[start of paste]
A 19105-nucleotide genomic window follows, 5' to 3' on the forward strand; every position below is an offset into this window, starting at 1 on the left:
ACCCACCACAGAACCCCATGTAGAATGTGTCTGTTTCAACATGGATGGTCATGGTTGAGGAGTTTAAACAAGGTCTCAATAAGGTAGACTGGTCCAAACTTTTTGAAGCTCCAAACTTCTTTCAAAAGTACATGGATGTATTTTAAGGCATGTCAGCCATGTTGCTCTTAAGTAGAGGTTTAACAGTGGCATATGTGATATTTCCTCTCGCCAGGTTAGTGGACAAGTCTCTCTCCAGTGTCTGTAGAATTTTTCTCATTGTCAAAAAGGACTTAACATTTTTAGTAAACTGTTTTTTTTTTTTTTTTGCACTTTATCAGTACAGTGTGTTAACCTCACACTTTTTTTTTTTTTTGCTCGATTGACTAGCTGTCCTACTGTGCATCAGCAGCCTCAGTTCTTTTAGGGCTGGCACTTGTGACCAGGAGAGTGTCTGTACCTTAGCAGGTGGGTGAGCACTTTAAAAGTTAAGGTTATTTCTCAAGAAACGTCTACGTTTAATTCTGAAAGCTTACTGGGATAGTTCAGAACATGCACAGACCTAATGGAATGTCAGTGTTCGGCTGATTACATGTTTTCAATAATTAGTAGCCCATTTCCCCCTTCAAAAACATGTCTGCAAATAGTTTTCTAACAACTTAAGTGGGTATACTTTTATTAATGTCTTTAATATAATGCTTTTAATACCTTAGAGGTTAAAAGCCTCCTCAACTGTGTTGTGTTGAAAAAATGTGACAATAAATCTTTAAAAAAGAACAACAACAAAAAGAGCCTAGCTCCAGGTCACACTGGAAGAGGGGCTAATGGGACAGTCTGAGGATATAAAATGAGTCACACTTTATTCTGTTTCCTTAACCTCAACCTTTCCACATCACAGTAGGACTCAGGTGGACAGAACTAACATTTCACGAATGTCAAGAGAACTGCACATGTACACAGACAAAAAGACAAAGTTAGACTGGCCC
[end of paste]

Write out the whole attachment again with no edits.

A 19105-nucleotide genomic window follows, 5' to 3' on the forward strand; every position below is an offset into this window, starting at 1 on the left:
ACCCACCACAGAACCCCATGTAGAATGTGTCTGTTTCAACATGGATGGTCATGGTTGAGGAGTTTAAACAAGGTCTCAATAAGGTAGACTGGTCCAAACTTTTTGAAGCTCCAAACTTCTTTCAAAAGTACATGGATGTATTTTAAGGCATGTCAGCCATGTTGCTCTTAAGTAGAGGTTTAACAGTGGCATATGTGATATTTCCTCTCGCCAGGTTAGTGGACAAGTCTCTCTCCAGTGTCTGTAGAATTTTTCTCATTGTCAAAAAGGACTTAACATTTTTAGTAAACTGTTTTTTTTTTTTTTTTGCACTTTATCAGTACAGTGTGTTAACCTCACACTTTTTTTTTTTTTTGCTCGATTGACTAGCTGTCCTACTGTGCATCAGCAGCCTCAGTTCTTTTAGGGCTGGCACTTGTGACCAGGAGAGTGTCTGTACCTTAGCAGGTGGGTGAGCACTTTAAAAGTTAAGGTTATTTCTCAAGAAACGTCTACGTTTAATTCTGAAAGCTTACTGGGATAGTTCAGAACATGCACAGACCTAATGGAATGTCAGTGTTCGGCTGATTACATGTTTTCAATAATTAGTAGCCCATTTCCCCCTTCAAAAACATGTCTGCAAATAGTTTTCTAACAACTTAAGTGGGTATACTTTTATTAATGTCTTTAATATAATGCTTTTAATACCTTAGAGGTTAAAAGCCTCCTCAACTGTGTTGTGTTGAAAAAATGTGACAATAAATCTTTAAAAAAGAACAACAACAAAAAGAGCCTAGCTCCAGGTCACACTGGAAGAGGGGCTAATGGGACAGTCTGAGGATATAAAATGAGTCACACTTTATTCTGTTTCCTTAACCTCAACCTTTCCACATCACAGTAGGACTCAGGTGGACAGAACTAACATTTCACGAATGTCAAGAGAACTGCACATGTACACAGACAAAAAGACAAAGTTAGACTGGCCC